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Publication numberUS2807363 A
Publication typeGrant
Publication dateSep 24, 1957
Filing dateFeb 18, 1953
Priority dateFeb 18, 1953
Publication numberUS 2807363 A, US 2807363A, US-A-2807363, US2807363 A, US2807363A
InventorsHendrickson Luther G, Williams Jr Milton F
Original AssigneeUnited States Steel Corp
Export CitationBiBTeX, EndNote, RefMan
External Links: USPTO, USPTO Assignment, Espacenet
Method and apparatus for depolarizing particles of magnetic material
US 2807363 A
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Description  (OCR text may contain errors)

Filed Feb. 18, 1953 Sept. 24, 1957 L. G. HENDRICKSON ETAL 2,807,363 METHOD AND APPARATUS EOR DEPOLARIZING PARTICLES OF MAGNETIC MATERIAL.

2 Sheets-Sheet 1 INVENTOR. LUTHER G.HENDRICKSON AND hlLTON F. WILLIAMS, JR.

HIS ATTORNEY p -2 1957 G. HENDRICKSON a-rmfl 2,307,363

METHOD AND APPARATUS FOR DEPOLARIZING PARTICLES OF MAGNETIC MATERIAL Filed Feb. 18, 1953 2 Sheets-Sheet 2 INVENTOR; LUTHER G. HENDRICKSON AND MILTON F.- WILLIAMS JR.

,g meb/oavaiw HIS ATTORNEY United States Patent METHOD AND APPARATUS FOR DEPOLARIZING PARTICLES 0F MAGNETIC MATERIAL Luther G. Hendrickson and Milton F. Williams, Jr., Dnluth, Minn., assignorsto United States Steel Corporation, a corporation of New Jersey Application February 18, 1953, Serial No. 337,564 12 Claims. (Cl. 209-8) trate in a closed circuit, which includes a ball mill and V a hydraulijc 'fcilassifier." In the classifierthe fine product is "levitatedjover an overflow lip for subsequent treatmeirt Withla'j magnetic separator to recover a final concentrate and jtailing; the coarse product returns to the ballmill for further grinding. When magnetic particles reach th classifier, they should be free of residual magnetisrn or depolarized. Otherwise fine magnetic particles, already reduced sufliciently to overflow the classifier, tend instead to fiocculate and settle, thusclogging the circuit and causing unnecessarygrin'ding. Consequently the usual practice is to include a depolarizer in the circuit between the ball mill and the classifier.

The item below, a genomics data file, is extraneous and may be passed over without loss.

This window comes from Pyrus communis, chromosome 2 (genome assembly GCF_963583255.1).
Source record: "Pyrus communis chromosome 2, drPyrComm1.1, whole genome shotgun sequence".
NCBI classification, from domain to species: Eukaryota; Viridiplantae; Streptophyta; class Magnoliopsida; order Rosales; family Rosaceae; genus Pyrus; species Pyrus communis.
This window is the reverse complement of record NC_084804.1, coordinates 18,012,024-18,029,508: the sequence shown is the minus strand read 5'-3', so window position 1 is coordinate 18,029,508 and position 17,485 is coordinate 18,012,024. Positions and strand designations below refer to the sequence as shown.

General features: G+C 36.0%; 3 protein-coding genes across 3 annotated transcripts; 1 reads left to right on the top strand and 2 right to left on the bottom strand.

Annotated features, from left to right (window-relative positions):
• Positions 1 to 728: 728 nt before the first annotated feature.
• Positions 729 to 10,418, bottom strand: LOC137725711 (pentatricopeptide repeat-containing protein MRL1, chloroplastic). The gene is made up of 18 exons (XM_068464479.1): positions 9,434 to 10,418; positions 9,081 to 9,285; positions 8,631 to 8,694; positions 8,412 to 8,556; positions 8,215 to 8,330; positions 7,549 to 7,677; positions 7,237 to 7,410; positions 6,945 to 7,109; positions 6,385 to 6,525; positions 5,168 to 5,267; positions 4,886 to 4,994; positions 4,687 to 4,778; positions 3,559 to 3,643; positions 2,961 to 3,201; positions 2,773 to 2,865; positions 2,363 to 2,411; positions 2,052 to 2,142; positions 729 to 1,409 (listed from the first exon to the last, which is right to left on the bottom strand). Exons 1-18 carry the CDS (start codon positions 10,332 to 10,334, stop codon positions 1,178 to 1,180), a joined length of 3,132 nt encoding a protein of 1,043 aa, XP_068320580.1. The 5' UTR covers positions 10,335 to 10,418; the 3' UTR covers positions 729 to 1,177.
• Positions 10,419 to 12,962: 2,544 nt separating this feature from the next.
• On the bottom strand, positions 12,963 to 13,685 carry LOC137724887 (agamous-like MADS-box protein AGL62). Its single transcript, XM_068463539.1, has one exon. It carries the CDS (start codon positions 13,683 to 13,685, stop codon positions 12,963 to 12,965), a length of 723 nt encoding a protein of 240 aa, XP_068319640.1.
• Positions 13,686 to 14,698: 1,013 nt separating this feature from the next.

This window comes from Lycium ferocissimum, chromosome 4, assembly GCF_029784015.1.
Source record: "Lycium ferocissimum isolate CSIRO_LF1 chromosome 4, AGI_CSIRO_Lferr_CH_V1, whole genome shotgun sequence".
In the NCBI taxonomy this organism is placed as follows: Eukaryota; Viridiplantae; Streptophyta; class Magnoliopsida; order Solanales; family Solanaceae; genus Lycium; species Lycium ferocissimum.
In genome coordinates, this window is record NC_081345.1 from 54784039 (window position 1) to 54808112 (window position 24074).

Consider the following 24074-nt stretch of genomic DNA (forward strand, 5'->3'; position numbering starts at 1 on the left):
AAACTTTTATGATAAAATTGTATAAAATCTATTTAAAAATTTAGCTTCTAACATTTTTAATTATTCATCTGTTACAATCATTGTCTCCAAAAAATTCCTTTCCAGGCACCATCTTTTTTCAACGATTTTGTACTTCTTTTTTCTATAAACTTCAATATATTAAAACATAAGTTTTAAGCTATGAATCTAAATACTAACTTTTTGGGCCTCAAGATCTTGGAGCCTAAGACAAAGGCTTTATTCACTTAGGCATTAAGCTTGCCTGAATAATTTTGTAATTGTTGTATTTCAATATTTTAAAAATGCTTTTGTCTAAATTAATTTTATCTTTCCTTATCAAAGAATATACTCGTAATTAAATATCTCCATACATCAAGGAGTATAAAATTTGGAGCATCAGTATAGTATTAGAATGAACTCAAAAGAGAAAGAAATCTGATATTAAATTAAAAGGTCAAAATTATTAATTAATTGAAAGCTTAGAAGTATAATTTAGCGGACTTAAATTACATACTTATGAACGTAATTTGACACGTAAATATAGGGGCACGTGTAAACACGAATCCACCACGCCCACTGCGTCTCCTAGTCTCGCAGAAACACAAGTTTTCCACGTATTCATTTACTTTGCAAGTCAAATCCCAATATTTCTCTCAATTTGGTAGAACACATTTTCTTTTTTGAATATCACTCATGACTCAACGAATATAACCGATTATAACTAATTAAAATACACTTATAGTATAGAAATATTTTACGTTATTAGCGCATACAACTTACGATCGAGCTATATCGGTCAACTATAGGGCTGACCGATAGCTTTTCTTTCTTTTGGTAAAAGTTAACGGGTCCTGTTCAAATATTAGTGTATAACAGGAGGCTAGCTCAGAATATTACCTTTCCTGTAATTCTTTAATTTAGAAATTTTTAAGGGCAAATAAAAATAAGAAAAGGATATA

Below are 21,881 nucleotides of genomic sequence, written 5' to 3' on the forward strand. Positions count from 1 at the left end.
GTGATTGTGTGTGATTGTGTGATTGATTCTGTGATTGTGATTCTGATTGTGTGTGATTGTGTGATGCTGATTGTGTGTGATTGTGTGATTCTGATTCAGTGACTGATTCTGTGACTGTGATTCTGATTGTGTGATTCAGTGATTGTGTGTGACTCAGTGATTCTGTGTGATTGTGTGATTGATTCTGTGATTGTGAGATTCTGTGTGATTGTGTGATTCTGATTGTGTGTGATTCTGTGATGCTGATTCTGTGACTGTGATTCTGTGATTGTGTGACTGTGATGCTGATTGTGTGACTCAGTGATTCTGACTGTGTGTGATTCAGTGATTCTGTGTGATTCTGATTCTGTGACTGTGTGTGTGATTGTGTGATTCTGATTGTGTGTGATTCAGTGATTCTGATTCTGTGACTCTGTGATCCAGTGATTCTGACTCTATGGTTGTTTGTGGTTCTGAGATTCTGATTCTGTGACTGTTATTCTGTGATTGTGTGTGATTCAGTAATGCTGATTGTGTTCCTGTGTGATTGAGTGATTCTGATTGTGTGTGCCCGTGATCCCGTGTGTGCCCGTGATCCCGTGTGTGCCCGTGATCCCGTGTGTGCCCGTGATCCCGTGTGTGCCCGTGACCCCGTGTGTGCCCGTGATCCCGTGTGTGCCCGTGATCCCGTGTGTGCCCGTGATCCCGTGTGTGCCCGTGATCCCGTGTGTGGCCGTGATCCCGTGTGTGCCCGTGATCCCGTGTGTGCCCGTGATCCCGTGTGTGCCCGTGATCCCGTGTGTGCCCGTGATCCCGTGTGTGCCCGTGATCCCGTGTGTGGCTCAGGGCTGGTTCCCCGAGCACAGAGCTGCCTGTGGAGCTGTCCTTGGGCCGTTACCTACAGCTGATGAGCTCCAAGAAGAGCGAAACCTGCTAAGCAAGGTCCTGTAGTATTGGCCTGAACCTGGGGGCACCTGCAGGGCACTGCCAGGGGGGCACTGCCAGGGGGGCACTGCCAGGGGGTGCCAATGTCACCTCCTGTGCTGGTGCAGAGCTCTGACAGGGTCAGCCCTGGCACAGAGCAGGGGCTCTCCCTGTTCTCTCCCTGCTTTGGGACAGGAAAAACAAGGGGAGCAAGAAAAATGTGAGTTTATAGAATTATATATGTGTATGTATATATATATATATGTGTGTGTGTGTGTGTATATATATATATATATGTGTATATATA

The usual depolarizer comprises a coil that carries alternating current and has an air core. A pulp or water suspension of particles flows through this core, and the current reversals randomize magnetic poles on the particles. Large depolarizersare not as effective as those of smaller size, such as those used in laboratory.practice. The field strength of a depolarizer .coil is highest near its inside windings arid'lowest at the axis. A commOn assumption has beenthat loss of effectiveness in. larger equipment is due to this nonuniformity in field strength. To counteract low fieldstrength near the center, the obviousremedy is to increase the total field strength of the coil, but this remedy has not been successful, thus tending to disprove the assumption. 7

Another way of depolarizing, tory operations, is to heat particles above an elevated temperature, known "as the Curie point, and allow them tocool,'all'inan inert atmosphere. This method has been thought to produce the most complete depolarization theoretically attainable and has been accepted as a standard of excellence for comparing other depolarizing methods. The results are reproducible, which renders the method very useful for such comparisons.